Step #3: Another tough question – Am I the most qualified executive for the job?

This question is the hardest one for an entrepreneur, founder or CEO answer objectively. But a strong leader has to review his or her team every six months (at a minimum) to make sure each executive around the table is continuing to contribute at a world-class level. I always loved this quote from Jack Welch:

“Leaders relentlessly upgrade their team, using every encounter as an opportunity to evaluate, coach, and build self-confidence.”

So it followed to ask the same tough question of myself.

To make this assessment, you have to be able to set aside emotion – and also to “know what you don’t know.” How do you measure your own skill and ability to expand as a leader while the business changes and evolves?

For me, the company that I was running had gotten big and complex, so the skillset required to be an effective public company CEO had become very different from the entrepreneurial work that I enjoyed and excelled at doing.

Processes, systems and organizational design had become really vital to managing the 3,000-person organization that ServiceSource has become. My early focus on sales, marketing, executive recruitment and growing the market were super for the first decade of the business.

But the gap between what I was good at and what the company needed had become too large. Knowing that I also had lost some of the “will” it takes to push past this lack of “skill,” it was clear that it was time to move on.

So when is it time for any leader – CEO, entrepreneur, founder or executive – to step aside and let someone else run the railroad? Think Regret Minimization!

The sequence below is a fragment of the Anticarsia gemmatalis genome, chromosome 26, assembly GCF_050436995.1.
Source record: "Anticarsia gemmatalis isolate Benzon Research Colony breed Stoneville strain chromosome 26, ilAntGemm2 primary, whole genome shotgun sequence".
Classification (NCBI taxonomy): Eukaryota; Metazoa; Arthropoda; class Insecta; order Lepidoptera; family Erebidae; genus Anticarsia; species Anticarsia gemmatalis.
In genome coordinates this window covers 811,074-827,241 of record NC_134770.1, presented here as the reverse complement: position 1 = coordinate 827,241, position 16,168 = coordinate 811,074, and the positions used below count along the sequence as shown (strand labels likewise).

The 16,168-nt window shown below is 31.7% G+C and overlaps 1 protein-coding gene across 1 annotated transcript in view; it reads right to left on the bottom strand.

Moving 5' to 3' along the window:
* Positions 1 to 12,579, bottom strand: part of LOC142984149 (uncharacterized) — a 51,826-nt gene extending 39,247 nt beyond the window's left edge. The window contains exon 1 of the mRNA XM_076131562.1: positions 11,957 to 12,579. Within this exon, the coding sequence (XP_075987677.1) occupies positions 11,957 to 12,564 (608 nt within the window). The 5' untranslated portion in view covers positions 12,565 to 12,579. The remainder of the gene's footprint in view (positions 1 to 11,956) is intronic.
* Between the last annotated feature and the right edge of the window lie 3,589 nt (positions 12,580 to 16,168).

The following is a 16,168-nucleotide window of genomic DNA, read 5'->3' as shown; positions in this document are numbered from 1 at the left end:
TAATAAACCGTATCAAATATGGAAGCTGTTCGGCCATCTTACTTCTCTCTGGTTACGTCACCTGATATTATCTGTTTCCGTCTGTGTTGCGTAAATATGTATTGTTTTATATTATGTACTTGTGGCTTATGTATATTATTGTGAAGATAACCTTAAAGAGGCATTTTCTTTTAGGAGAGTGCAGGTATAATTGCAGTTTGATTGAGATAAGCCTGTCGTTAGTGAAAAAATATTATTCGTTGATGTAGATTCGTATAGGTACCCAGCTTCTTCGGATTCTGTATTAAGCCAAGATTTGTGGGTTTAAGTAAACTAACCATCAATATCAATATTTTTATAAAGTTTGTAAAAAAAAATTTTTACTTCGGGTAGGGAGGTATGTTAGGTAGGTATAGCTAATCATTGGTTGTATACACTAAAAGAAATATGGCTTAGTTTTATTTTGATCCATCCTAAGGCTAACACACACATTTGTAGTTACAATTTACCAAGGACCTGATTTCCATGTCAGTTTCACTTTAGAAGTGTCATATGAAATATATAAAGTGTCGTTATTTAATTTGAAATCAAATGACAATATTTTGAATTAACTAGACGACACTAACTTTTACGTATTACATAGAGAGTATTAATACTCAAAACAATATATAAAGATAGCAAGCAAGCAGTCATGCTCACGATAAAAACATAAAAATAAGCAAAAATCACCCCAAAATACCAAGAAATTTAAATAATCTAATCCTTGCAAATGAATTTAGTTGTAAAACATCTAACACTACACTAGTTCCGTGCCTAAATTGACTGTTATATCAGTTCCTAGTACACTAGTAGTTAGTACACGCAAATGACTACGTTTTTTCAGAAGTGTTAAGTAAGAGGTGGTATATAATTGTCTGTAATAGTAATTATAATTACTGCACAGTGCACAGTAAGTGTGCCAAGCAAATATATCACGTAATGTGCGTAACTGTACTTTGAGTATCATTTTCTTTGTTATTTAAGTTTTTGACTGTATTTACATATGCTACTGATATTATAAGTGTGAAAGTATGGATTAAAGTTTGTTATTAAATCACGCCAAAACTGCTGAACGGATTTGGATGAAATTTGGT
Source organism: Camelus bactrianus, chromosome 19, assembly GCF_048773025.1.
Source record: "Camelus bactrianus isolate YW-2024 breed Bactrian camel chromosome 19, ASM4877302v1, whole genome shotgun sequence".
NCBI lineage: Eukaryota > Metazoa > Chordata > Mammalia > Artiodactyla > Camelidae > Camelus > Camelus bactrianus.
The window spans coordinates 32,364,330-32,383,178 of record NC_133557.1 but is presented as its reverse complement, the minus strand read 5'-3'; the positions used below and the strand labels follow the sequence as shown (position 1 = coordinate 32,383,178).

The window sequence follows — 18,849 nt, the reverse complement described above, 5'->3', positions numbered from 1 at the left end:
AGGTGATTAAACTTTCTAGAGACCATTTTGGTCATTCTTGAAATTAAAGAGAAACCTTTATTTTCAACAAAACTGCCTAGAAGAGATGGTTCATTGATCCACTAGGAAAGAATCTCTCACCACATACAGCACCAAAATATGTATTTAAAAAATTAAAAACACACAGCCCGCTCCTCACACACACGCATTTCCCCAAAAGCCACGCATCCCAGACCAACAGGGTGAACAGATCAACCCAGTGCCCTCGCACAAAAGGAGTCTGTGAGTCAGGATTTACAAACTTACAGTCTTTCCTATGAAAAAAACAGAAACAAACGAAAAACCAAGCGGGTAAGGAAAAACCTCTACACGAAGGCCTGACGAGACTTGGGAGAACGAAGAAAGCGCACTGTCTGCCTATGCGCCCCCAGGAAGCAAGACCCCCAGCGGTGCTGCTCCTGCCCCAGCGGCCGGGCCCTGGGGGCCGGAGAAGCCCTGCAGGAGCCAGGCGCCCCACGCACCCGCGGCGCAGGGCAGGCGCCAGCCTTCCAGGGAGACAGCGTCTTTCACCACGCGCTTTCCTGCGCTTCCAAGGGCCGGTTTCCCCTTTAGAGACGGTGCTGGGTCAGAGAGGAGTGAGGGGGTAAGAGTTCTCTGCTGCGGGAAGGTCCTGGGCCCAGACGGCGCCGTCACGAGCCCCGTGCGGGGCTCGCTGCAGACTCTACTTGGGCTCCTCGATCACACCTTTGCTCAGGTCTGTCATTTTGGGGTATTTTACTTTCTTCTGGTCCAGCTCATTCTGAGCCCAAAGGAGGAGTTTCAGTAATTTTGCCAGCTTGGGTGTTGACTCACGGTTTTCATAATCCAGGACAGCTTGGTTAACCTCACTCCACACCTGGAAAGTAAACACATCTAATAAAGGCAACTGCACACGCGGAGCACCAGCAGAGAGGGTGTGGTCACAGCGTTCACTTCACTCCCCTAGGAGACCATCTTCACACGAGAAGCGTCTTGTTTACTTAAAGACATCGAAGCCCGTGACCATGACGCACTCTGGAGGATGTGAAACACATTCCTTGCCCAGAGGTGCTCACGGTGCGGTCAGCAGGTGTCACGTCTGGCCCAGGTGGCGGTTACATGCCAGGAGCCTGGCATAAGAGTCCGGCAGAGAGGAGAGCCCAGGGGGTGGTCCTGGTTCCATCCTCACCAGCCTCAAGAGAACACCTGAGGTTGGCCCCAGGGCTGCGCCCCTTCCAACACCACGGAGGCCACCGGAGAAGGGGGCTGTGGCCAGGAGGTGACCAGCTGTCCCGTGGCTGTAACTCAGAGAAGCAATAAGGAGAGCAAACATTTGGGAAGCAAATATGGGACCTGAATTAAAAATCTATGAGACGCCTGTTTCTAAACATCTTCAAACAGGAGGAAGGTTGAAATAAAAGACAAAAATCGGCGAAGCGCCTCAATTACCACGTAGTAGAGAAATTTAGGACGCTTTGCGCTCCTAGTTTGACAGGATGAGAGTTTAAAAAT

When I turned this lens on myself, my decision to retire from the CEO position was driven by logic instead of emotion. It became a rational decision that was the right one for me AND the business.

The new CEO and his team are making a lot of smart decisions that I recognize as vital to the health and prosperity of the business.

Since I stepped aside, I now realize that my passion and energy can be focused on what I truly love – my family, helping other entrepreneurs with their journey, and investing in startup and emerging-growth businesses.

And now the decision to retire from the Chairman’s role is even easier. It’s always emotional when you close out a very special chapter in your life, and I’ll look back on what my team and I did with pride and amazing memories.

Any decision of this magnitude has to be personal and emotions will play a part of the equation. But if you look holistically at your situation – age, health, capabilities, passion or even financial needs – I think it makes the decision process easier and significantly reduces potential future regret. For me, Jeff Bezos nailed this sentiment:

“The framework I found which made the decision incredibly easy was what I called – which only a nerd would call – a ‘regret minimization framework.’ So I wanted to project myself forward to age 80 and say, ‘Okay, now I’m looking back on my life. I want to have minimized the number of regrets I have.’”

Done right, you can feel good both about being done and how the decision was made. For me, it is great to be done AND to feel great about how I made the decision.

What do you think? How do you know when it is time to move on from an entrepreneurial, CEO, executive or any other professional role?